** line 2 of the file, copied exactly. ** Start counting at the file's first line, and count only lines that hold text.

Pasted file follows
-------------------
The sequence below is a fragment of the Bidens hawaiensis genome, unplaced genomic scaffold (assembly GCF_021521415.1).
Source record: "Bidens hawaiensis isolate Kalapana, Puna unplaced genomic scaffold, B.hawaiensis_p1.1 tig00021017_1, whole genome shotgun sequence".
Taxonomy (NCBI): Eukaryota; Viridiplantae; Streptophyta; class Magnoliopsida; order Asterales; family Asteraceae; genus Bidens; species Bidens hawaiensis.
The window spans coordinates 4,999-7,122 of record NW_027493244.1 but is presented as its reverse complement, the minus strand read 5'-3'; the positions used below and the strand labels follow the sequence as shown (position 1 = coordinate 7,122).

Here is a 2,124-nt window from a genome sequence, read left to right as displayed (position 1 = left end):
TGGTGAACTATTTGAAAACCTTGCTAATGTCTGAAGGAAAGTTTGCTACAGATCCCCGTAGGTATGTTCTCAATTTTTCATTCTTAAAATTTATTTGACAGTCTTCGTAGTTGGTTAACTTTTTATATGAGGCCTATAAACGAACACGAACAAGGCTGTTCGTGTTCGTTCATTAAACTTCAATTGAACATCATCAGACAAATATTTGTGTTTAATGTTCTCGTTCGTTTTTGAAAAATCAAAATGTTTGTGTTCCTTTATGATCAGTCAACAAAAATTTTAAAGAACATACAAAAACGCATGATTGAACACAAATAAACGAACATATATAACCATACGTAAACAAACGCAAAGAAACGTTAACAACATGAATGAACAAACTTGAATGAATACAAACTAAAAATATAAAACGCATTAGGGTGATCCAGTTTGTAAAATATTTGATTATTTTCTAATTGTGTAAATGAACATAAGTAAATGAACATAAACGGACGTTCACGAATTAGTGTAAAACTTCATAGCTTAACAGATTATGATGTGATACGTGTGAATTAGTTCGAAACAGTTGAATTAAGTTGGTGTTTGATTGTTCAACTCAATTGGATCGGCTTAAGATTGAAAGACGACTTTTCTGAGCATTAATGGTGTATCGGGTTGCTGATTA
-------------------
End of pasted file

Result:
Source record: "Bidens hawaiensis isolate Kalapana, Puna unplaced genomic scaffold, B.hawaiensis_p1.1 tig00021017_1, whole genome shotgun sequence".